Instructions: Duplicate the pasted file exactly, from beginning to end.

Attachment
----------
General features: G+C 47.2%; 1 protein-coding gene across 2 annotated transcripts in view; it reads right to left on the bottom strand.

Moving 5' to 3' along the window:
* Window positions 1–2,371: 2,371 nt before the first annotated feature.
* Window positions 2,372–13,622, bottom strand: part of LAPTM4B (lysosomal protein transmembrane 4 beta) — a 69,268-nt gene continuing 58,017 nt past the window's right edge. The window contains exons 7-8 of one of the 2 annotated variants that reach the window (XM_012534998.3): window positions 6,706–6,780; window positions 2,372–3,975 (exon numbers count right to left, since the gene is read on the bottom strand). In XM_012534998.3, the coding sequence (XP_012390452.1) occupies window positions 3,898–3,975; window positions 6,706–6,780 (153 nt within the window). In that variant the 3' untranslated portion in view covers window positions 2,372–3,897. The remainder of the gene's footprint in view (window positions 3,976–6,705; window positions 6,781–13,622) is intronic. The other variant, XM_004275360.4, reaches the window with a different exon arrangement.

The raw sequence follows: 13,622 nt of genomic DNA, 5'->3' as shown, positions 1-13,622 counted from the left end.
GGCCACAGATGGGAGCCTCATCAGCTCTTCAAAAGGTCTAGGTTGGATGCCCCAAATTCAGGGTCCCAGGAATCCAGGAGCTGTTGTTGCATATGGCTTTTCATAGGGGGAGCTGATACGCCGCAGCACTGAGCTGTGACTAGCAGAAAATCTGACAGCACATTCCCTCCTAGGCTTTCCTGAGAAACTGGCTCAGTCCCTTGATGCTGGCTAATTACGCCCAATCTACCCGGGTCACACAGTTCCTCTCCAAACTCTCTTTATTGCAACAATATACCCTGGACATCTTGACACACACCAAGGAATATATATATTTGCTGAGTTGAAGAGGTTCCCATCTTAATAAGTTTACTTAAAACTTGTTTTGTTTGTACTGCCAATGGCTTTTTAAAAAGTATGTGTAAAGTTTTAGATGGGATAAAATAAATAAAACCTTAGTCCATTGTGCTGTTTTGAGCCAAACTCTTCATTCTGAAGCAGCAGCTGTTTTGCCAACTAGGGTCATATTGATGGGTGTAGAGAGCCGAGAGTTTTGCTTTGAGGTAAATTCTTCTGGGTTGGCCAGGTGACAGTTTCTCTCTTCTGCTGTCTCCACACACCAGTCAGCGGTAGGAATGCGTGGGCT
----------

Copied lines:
General features: G+C 47.2%; 1 protein-coding gene across 2 annotated transcripts in view; it reads right to left on the bottom strand.

Moving 5' to 3' along the window:
* Window positions 1–2,371: 2,371 nt before the first annotated feature.
* Window positions 2,372–13,622, bottom strand: part of LAPTM4B (lysosomal protein transmembrane 4 beta) — a 69,268-nt gene continuing 58,017 nt past the window's right edge. The window contains exons 7-8 of one of the 2 annotated variants that reach the window (XM_012534998.3): window positions 6,706–6,780; window positions 2,372–3,975 (exon numbers count right to left, since the gene is read on the bottom strand). In XM_012534998.3, the coding sequence (XP_012390452.1) occupies window positions 3,898–3,975; window positions 6,706–6,780 (153 nt within the window). In that variant the 3' untranslated portion in view covers window positions 2,372–3,897. The remainder of the gene's footprint in view (window positions 3,976–6,705; window positions 6,781–13,622) is intronic. The other variant, XM_004275360.4, reaches the window with a different exon arrangement.

The raw sequence follows: 13,622 nt of genomic DNA, 5'->3' as shown, positions 1-13,622 counted from the left end.
GGCCACAGATGGGAGCCTCATCAGCTCTTCAAAAGGTCTAGGTTGGATGCCCCAAATTCAGGGTCCCAGGAATCCAGGAGCTGTTGTTGCATATGGCTTTTCATAGGGGGAGCTGATACGCCGCAGCACTGAGCTGTGACTAGCAGAAAATCTGACAGCACATTCCCTCCTAGGCTTTCCTGAGAAACTGGCTCAGTCCCTTGATGCTGGCTAATTACGCCCAATCTACCCGGGTCACACAGTTCCTCTCCAAACTCTCTTTATTGCAACAATATACCCTGGACATCTTGACACACACCAAGGAATATATATATTTGCTGAGTTGAAGAGGTTCCCATCTTAATAAGTTTACTTAAAACTTGTTTTGTTTGTACTGCCAATGGCTTTTTAAAAAGTATGTGTAAAGTTTTAGATGGGATAAAATAAATAAAACCTTAGTCCATTGTGCTGTTTTGAGCCAAACTCTTCATTCTGAAGCAGCAGCTGTTTTGCCAACTAGGGTCATATTGATGGGTGTAGAGAGCCGAGAGTTTTGCTTTGAGGTAAATTCTTCTGGGTTGGCCAGGTGACAGTTTCTCTCTTCTGCTGTCTCCACACACCAGTCAGCGGTAGGAATGCGTGGGCT